Hurricane Watch for Bermuda as Karl approches

Tropical Storm Karl tracks north

By John Gaughan - Chief meteorologist, Mark Collins - Meteorologist

Karl is stronger and it has the potential to keep getting stronger, much healthier than 3 days ago.

JACKSONVILLE, Fla. - 11 AM Friday update

Karl is a strong tropical storm packing winds at 60 mph and it will pass very close to the southeast of Bermuda overnight. Rain on the island through Sunday could add up to 3 inches along with winds over 40 mph beginning tonight.

Karl has organized and should continue to gain strength through Saturday becoming a hurricane. Fortunately the timing for Bermuda would be once the system passed.

Karl's history is a battle with shear and drier than average environments which has plagued so many tropical cyclones this year. 

Tropical systems are having a hard time spinning up into hurricanes.  Even when passing over areas of the Atlantic Ocean that would typically be a region where hurricane development would be expected. 

Storms have been plentiful but thankfully its been a season of mostly weak storms.  The Atlantic has seen double the named storms at 12 to date compared to an average of 8, but they have been very weak at just half the normal hurricane days 8 verses 16.

Karl powered up after passing by warmer water and into a relaxed shear environment. These factors jumped winds from 35 mph to 60 mph in 24 hours. Fortunately the system will throttle up to hurricane force after passing east of Bermuda and then northeast over the open Atlantic.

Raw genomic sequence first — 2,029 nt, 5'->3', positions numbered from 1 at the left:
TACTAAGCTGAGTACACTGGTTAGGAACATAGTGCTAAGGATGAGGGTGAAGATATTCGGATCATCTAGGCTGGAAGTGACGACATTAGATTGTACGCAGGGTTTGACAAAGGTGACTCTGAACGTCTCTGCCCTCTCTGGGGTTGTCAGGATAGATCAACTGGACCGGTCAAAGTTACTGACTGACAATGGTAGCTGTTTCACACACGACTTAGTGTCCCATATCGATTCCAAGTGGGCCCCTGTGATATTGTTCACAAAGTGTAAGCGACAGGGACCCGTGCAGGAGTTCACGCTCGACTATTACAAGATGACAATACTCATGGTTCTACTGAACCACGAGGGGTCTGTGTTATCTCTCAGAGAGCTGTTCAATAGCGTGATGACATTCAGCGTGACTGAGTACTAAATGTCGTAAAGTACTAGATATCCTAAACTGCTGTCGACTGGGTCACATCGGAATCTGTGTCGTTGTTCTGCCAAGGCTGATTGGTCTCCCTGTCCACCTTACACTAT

Lisa is barely holding onto storm status and could become a remnant low this weekend. It has 40 mph winds and is well east of Karl. Lisa may suffer tropical cyclone cannibalization  early next week from Karl. As Karl gets swept eastward in the westerly winds, the remnants could absorb whatever is left of Lisa. Storms like these staying out at sea are the best ones to watch.

Weakening sub-tropical high pressure over the Atlantic will be the reason both these tropical systems will re-curve away from the United States. The sub-tropical high pressure is just another way of saying "Bermuda" high. This high pressure is generally parked near Bermuda {makes sense} is very large and dominating in August and early September. As it weakens, more and more tropical systems re-curve out to sea, failing to cross the Atlantic and reach the United States.

This is good news as we are quickly approaching the 4,000th day without the United States being impacted by a major category 3 or more hurricane. The 4,000 days without is absolutely unprecedented in recorded history, one of the most astonishing and on-going weather record.

With a weakening Bermuda high pressure the more likely possibility (this year) for a major hurricane, would be to have one develop in the Caribbean Sea and then approach Florida or the Gulf Coast. Something we are going to be watching very closely as we head towards October.

Basically, stay tune! There will likely be additional tropical storms and hurricanes after these two "fish" storms.



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